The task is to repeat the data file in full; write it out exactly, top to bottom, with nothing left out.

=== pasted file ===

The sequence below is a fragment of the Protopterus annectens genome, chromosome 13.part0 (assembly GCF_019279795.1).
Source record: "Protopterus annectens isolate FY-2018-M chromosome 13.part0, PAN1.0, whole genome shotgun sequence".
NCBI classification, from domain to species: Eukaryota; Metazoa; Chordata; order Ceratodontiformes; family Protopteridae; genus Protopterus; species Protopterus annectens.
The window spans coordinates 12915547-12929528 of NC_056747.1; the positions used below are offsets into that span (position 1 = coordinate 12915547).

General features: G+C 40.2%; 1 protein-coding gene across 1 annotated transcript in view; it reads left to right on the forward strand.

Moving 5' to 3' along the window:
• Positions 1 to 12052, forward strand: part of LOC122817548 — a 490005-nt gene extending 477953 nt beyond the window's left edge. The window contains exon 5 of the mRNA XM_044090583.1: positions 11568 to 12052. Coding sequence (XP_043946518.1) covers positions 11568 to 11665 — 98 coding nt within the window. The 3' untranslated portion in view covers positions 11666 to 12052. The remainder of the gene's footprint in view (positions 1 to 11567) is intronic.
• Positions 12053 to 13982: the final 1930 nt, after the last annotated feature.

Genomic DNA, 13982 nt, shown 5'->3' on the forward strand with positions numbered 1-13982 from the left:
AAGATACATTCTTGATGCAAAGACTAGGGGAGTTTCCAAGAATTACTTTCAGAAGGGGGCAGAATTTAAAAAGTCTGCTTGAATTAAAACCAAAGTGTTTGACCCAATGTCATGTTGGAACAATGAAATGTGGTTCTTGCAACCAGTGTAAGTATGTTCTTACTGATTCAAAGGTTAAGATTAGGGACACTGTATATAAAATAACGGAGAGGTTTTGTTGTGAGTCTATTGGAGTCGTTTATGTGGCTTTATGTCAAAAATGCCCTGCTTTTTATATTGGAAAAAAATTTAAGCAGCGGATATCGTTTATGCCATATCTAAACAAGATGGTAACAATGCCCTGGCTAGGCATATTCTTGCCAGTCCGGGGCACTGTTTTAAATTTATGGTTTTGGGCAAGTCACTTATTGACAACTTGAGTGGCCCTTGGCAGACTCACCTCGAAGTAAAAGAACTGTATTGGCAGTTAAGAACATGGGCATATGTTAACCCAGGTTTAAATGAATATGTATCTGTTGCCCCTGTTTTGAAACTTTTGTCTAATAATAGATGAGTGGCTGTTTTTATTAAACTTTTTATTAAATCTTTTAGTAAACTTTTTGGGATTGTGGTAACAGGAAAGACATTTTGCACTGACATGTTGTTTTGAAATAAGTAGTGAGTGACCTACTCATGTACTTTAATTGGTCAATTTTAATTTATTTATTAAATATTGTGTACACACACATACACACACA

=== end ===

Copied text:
The sequence below is a fragment of the Protopterus annectens genome, chromosome 13.part0 (assembly GCF_019279795.1).
Source record: "Protopterus annectens isolate FY-2018-M chromosome 13.part0, PAN1.0, whole genome shotgun sequence".
NCBI classification, from domain to species: Eukaryota; Metazoa; Chordata; order Ceratodontiformes; family Protopteridae; genus Protopterus; species Protopterus annectens.
The window spans coordinates 12915547-12929528 of NC_056747.1; the positions used below are offsets into that span (position 1 = coordinate 12915547).

General features: G+C 40.2%; 1 protein-coding gene across 1 annotated transcript in view; it reads left to right on the forward strand.

Moving 5' to 3' along the window:
• Positions 1 to 12052, forward strand: part of LOC122817548 — a 490005-nt gene extending 477953 nt beyond the window's left edge. The window contains exon 5 of the mRNA XM_044090583.1: positions 11568 to 12052. Coding sequence (XP_043946518.1) covers positions 11568 to 11665 — 98 coding nt within the window. The 3' untranslated portion in view covers positions 11666 to 12052. The remainder of the gene's footprint in view (positions 1 to 11567) is intronic.
• Positions 12053 to 13982: the final 1930 nt, after the last annotated feature.

Genomic DNA, 13982 nt, shown 5'->3' on the forward strand with positions numbered 1-13982 from the left:
AAGATACATTCTTGATGCAAAGACTAGGGGAGTTTCCAAGAATTACTTTCAGAAGGGGGCAGAATTTAAAAAGTCTGCTTGAATTAAAACCAAAGTGTTTGACCCAATGTCATGTTGGAACAATGAAATGTGGTTCTTGCAACCAGTGTAAGTATGTTCTTACTGATTCAAAGGTTAAGATTAGGGACACTGTATATAAAATAACGGAGAGGTTTTGTTGTGAGTCTATTGGAGTCGTTTATGTGGCTTTATGTCAAAAATGCCCTGCTTTTTATATTGGAAAAAAATTTAAGCAGCGGATATCGTTTATGCCATATCTAAACAAGATGGTAACAATGCCCTGGCTAGGCATATTCTTGCCAGTCCGGGGCACTGTTTTAAATTTATGGTTTTGGGCAAGTCACTTATTGACAACTTGAGTGGCCCTTGGCAGACTCACCTCGAAGTAAAAGAACTGTATTGGCAGTTAAGAACATGGGCATATGTTAACCCAGGTTTAAATGAATATGTATCTGTTGCCCCTGTTTTGAAACTTTTGTCTAATAATAGATGAGTGGCTGTTTTTATTAAACTTTTTATTAAATCTTTTAGTAAACTTTTTGGGATTGTGGTAACAGGAAAGACATTTTGCACTGACATGTTGTTTTGAAATAAGTAGTGAGTGACCTACTCATGTACTTTAATTGGTCAATTTTAATTTATTTATTAAATATTGTGTACACACACATACACACACA